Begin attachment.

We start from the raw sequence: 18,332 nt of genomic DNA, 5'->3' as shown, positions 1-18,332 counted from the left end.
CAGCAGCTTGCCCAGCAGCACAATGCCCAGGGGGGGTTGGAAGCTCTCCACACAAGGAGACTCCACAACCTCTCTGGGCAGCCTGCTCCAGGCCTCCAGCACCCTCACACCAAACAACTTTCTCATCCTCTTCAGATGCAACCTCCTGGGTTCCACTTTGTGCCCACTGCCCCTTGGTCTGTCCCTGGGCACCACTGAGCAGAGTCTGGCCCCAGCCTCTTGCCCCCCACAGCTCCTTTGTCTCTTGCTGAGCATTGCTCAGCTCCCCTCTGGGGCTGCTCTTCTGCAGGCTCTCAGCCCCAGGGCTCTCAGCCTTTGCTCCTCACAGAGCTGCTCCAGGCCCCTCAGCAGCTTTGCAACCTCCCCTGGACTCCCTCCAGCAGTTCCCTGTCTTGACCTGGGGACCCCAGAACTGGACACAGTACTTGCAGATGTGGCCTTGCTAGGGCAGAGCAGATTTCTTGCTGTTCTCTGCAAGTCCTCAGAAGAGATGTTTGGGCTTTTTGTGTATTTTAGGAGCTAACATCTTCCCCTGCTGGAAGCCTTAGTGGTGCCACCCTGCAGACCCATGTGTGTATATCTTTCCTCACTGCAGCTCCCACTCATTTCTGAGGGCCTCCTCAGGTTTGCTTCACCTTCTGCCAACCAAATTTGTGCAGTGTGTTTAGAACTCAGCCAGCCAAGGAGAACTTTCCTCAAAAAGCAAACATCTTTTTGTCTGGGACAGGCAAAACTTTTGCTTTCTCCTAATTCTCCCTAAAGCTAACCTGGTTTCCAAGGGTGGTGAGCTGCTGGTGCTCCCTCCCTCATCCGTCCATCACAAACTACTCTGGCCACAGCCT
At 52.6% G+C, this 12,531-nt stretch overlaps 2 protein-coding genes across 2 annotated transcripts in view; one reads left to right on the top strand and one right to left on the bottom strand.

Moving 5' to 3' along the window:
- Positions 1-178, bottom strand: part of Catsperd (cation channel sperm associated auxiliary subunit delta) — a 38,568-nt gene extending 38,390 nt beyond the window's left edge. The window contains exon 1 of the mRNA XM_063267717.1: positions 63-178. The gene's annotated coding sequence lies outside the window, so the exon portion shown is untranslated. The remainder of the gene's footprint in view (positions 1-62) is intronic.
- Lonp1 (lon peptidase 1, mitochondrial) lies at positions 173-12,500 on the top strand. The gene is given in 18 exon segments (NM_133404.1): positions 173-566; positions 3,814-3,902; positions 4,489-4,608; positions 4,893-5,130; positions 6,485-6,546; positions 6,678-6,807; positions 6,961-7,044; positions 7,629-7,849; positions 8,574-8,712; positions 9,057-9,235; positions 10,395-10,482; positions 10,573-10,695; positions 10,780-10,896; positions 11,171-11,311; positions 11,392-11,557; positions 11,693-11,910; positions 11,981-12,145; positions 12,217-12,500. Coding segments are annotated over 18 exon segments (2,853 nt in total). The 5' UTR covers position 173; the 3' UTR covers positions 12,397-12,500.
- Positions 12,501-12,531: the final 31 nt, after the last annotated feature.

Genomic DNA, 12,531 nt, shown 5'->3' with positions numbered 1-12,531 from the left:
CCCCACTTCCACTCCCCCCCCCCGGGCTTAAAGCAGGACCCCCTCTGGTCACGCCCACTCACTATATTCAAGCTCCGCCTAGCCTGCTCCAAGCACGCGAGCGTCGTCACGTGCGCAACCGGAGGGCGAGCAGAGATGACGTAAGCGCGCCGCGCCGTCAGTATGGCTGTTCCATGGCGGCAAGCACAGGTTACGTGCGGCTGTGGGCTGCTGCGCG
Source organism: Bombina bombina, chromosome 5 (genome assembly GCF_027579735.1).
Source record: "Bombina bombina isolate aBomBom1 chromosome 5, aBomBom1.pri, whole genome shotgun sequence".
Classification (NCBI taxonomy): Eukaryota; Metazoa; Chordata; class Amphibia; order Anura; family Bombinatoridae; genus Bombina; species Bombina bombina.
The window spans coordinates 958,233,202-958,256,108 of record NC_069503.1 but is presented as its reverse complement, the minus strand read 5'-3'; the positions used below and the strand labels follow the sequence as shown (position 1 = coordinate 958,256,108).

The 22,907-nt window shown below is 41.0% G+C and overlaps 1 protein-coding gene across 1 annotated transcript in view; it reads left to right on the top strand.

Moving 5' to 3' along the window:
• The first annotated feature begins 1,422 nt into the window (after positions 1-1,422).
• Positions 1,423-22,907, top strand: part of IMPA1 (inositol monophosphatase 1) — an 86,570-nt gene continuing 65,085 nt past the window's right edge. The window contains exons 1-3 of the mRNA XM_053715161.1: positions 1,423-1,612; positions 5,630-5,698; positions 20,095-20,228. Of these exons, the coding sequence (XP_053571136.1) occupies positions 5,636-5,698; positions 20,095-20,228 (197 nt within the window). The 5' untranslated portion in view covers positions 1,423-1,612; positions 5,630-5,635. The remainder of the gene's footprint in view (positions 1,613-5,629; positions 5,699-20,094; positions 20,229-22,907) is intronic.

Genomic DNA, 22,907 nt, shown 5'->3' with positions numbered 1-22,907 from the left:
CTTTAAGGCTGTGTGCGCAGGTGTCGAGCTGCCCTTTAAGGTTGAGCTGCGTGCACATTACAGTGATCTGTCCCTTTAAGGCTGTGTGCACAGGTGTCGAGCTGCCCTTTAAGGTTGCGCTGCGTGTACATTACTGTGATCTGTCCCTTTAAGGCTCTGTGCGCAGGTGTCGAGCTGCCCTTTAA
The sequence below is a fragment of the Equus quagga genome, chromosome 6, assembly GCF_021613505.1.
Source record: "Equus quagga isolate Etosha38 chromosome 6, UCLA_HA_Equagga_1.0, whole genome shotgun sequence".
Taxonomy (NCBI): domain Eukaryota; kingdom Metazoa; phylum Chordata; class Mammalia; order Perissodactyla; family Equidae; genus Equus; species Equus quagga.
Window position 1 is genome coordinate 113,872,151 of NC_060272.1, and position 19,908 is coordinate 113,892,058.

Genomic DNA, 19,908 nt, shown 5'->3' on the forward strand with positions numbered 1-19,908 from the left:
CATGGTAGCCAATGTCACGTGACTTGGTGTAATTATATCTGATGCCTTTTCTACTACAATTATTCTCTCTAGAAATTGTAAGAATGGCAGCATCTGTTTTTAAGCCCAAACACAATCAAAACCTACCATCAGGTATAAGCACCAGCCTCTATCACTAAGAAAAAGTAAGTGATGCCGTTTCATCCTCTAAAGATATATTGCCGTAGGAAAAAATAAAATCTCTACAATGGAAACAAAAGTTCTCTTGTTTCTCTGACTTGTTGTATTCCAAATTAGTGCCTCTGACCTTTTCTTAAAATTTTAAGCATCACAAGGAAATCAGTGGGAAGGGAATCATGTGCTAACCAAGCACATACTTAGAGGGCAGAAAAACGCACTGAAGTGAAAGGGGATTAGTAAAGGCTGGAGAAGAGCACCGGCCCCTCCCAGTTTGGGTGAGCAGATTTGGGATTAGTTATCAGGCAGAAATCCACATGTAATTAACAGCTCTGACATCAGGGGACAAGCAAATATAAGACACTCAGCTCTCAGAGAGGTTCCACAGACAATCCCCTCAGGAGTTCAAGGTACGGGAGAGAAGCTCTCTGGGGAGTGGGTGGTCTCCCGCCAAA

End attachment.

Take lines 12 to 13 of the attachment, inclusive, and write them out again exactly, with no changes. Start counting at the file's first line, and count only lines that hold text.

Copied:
Classification (NCBI taxonomy): Eukaryota; Metazoa; Chordata; class Amphibia; order Anura; family Bombinatoridae; genus Bombina; species Bombina bombina.
The window spans coordinates 958,233,202-958,256,108 of record NC_069503.1 but is presented as its reverse complement, the minus strand read 5'-3'; the positions used below and the strand labels follow the sequence as shown (position 1 = coordinate 958,256,108).